Captured and then tortured for 50 years, Raju the elephant cried tears of joy following his rescue from his abusive owner.
After 50 years of shackles and abuse, the picture and story of Raju the elephant shedding tears during his rescue went viral. According to CNN, his rescuers reported “gushes of liquid” pouring from the elephants’ eyes. The rescuers said what looked like tears poured down both of the elephant’s cheeks and he looked like he was in a great deal of pain.
“It was a very emotional moment for us, because we’ve never seen an elephant cry like that,” says Kartick Satyanarayan, co-founder of Wildlife SOS. “He was weeping.”
Rescuers saved Raju the elephant a little more than three years ago.
Rescuers saved the elephant from his abusive owner in Allahabad, Uttar Pradesh state, on July 4, 2014. Published a few days later, both images and videos of the rescue quickly went viral.
Even with a team of 30 enforcement officers and 10 wildlife experts, the rescue took eight hours. Malnourished and in pain, Raju the elephant was eventually free.
According to Satyanarayan, the abusive owner laced the shackles with spikes. He noted the shackles were so tight that the elephant cried after the rescue team unchained him. This time, however, everyone believed the tears were tears of joy – tears of relief. Finally, after five decades of torture, five decades of shackles, and five decades of chains, Raju the elephant was free.
“I don’t know how scientific this is, but it seemed like he understood that we were there to help him.”
Raju suffered at the hands of several abusive owners shortly after birth.
While no one knows if elephants are capable of crying, they are emotional creatures. Unfortunately, animal rights and cruelty in India goes far beyond the story of Raju the elephant.
The rescuers believe poachers captured Raju shortly after birth and sold him repeatedly. Rescuers speculate that as many as 20 to 30 people owned Raju before his rescue. Owners severely beat Raju and used weapons to hurt him. One even used a spear on Raju. Some of the wounds and weapons looked like something out of a torture chamber, according to the rescuers.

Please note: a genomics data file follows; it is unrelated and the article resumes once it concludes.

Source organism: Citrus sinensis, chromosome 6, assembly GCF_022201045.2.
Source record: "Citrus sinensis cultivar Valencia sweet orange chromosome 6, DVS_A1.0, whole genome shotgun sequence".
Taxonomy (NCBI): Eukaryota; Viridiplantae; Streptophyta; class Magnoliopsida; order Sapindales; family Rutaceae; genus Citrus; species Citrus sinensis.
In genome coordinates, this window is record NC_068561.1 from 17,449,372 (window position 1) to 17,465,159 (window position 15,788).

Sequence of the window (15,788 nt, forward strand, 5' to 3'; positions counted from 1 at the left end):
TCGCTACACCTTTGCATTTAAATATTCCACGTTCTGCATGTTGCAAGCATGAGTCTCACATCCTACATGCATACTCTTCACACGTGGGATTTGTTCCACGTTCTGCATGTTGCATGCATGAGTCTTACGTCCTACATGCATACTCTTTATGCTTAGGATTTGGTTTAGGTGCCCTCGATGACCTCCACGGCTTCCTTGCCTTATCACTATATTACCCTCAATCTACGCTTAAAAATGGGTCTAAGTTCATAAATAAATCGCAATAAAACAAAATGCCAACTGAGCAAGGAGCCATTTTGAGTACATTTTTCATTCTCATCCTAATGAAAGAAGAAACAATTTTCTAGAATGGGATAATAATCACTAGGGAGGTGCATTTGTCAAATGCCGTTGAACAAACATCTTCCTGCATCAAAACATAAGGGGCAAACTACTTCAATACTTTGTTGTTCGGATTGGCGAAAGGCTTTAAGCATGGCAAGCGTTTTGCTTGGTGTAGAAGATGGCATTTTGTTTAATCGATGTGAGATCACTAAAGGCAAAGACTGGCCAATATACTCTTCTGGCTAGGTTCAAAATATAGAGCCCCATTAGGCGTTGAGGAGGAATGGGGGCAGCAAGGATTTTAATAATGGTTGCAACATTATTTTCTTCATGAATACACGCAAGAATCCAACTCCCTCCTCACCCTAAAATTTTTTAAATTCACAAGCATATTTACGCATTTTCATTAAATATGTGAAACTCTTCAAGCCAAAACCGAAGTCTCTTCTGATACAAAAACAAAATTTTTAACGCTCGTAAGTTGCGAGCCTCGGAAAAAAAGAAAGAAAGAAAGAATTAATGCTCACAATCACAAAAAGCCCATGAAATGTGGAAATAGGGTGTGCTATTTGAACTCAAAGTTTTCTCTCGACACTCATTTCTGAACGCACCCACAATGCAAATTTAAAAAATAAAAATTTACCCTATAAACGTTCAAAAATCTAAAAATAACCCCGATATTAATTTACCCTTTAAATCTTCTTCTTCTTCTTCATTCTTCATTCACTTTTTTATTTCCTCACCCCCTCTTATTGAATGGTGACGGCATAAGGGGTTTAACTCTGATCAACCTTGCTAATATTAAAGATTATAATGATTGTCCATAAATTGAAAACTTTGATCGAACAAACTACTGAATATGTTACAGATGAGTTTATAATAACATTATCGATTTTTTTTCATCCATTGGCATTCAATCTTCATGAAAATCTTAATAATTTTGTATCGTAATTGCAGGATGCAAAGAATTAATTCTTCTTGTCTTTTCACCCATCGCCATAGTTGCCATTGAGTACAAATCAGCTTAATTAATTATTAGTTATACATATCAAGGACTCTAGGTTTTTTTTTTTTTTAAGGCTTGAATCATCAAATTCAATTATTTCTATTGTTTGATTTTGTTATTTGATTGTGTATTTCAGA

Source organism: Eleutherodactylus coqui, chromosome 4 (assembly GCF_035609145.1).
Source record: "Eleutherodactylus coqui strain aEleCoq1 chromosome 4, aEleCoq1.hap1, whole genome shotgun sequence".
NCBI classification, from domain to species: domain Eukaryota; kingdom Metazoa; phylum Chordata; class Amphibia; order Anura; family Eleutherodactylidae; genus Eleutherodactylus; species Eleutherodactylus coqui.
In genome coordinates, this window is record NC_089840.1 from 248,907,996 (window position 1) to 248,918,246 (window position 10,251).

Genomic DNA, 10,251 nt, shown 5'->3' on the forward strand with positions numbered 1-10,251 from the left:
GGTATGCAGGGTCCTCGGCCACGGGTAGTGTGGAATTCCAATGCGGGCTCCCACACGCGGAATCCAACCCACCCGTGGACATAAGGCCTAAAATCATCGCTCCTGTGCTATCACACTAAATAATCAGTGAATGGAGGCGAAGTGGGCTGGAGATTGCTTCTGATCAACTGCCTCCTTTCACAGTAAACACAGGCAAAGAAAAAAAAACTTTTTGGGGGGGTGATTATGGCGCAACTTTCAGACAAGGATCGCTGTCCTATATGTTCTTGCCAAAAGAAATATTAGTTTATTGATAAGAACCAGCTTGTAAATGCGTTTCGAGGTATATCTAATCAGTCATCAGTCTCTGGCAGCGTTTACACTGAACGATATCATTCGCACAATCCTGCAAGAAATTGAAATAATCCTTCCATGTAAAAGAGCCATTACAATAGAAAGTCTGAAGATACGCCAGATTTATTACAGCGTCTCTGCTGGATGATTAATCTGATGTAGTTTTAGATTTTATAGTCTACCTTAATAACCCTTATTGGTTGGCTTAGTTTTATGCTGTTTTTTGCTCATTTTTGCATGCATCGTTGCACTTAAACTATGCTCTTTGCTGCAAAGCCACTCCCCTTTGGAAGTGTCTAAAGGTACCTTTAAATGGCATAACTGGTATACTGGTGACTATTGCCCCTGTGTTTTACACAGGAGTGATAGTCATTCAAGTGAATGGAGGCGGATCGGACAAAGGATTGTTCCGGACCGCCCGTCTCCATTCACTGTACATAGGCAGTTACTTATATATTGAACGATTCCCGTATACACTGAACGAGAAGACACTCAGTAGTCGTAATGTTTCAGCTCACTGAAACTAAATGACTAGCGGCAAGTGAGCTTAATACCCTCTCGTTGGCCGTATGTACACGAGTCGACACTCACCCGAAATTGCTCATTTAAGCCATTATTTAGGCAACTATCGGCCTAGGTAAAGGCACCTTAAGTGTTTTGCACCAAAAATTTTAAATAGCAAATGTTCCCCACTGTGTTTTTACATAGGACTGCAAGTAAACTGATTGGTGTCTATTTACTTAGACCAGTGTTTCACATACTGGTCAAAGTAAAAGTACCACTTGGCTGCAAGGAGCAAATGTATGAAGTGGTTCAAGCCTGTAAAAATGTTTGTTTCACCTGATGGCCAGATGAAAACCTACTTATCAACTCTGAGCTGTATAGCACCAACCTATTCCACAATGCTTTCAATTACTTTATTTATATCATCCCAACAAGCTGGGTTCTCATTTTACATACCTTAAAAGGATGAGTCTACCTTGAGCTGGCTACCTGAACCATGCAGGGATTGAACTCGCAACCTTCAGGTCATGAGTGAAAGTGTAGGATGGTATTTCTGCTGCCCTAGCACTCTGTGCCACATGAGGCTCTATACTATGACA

Geeta Seshamani, another co-founder of Wildlife SOS, noted the owners used these weapons of torture as a means of teaching the elephant who is in charge. Owners taught Raju to obey through beatings and starvation.
Saving these creatures is a slow but steady process.
Since 2011, Wildlife SOS had a hand in rescuing more than 10 elephants facing the same fate and torture as Raju. While commercially trading elephants in India is illegal, it is still a major problem. Wildlife SOS also had a hand in rescuing thousands of captive monkeys, leopards, and bears. However, the group estimates that over 3,000 elephants still need to be rescued.
Tradition is the biggest obstacle standing in the way of putting an end to this problem. Trading and selling elephants is a tradition in India, which prevents many from seeing how it is wrong or cruel. Seshamani notes the situation is a little ironic.
“It is ironic that Indians worship the elephant god, the monkey god … but when it comes to protecting animals, the majority don’t understand.”
To date, Raju is safe and recovering with other rescued elephants. According to Wildlife SOS’s blog, Raju is riddled with scars and had weak limbs from malnutrition. Gaining more than 1,000 kilos (2,200 pounds) under the group’s care, Raju is a much happier and healthier elephant. Raju continues to receive the best care at the Elephant Conservation and Care Centre in Mathura.
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By Cedric Jackson | Shareably